Variable Inset Technology allows for individual lens calculations in order to obtain the correct inset for each wearer."
ADVANCED FIT TECHNOLOGY
Therefore, a different accommodative effort is used between myopes and hyperopes. This effect is even more complex when looking through progressive lenses.
Advanced Fit Technology improves binocular vision through a more personalized and precisely located near reference point. Wearers will get the benefit of a more natural relationship between accommodation and convergence while reading, resulting in unsurpassed visual ergonomics and maximum extension of the binocular near zone.
Some lenses take into account the horizontal and vertical prism induced at near vision, but they are limited to a fixed number of insets and corridor length values. Also, in most cases the inset and the progression is defined as a straight line from distance to near.
Having a limited number of inset values directly affects the wearer’s reading distance. Different values of insets have a direct impact on the reading distance for a certain wearers’ prescription.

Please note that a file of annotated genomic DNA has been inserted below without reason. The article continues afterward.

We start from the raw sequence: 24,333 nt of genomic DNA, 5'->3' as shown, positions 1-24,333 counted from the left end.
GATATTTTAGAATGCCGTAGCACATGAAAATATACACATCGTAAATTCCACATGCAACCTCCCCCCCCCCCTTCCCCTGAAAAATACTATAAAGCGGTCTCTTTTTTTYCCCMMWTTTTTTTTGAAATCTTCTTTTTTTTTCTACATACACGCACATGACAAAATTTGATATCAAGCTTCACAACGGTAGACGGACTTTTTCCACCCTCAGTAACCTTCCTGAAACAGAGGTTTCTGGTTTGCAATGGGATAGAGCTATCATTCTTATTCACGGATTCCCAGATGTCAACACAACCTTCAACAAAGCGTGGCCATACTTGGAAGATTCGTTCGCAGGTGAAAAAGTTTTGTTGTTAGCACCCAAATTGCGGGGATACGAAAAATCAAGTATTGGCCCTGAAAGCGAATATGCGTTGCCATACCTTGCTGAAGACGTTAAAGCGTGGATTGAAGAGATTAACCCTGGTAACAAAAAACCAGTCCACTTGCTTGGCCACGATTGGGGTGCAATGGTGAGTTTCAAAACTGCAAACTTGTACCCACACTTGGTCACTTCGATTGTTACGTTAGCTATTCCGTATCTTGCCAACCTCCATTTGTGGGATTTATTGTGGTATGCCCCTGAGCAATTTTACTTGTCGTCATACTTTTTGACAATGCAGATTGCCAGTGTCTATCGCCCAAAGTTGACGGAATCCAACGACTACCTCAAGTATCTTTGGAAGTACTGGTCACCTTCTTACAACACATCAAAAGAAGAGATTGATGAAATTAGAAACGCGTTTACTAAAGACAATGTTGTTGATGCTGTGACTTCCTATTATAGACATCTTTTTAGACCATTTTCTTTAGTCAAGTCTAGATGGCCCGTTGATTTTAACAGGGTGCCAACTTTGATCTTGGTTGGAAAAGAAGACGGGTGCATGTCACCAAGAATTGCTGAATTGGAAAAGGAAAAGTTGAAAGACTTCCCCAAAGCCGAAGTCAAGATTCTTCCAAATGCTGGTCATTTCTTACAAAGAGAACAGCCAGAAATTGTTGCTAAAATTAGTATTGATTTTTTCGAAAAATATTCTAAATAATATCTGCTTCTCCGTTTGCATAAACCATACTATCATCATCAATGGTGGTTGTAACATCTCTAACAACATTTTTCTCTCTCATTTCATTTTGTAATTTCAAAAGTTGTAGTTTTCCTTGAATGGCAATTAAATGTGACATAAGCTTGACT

Advanced Fit Technology goes a big step further by offering more degrees of freedom. The calculation is no longer limited to a fixed number of progression lengths and inset values. Advanced Fit Technology considers the way the addition increases along the corridor, instead of assuming the inset should be a complex curve from distance to near in which the inset is progressively changing, following the real path of the eyes when looking from distance to near.
Advanced Fit Technology uses advanced algorithms that consider vertical and horizontal prism, power, binocularity and ergonomics to generate the most optimal digital lens surface for each individual wearer.
This is now possible as a result of incorporating continuous progression lengths (infinite steps from 12 to 18 mm) and continuous inset values (infinite steps from 0 to 4 mm) for the first time.
Advanced Fit Technology goes a big step further by offering more degrees of freedom. The calculation is no longer limited to a fixed number of progression lengths and inset values.
In part three of our blueprint series, we’ll discuss how to validate your final choice in a progressive lens.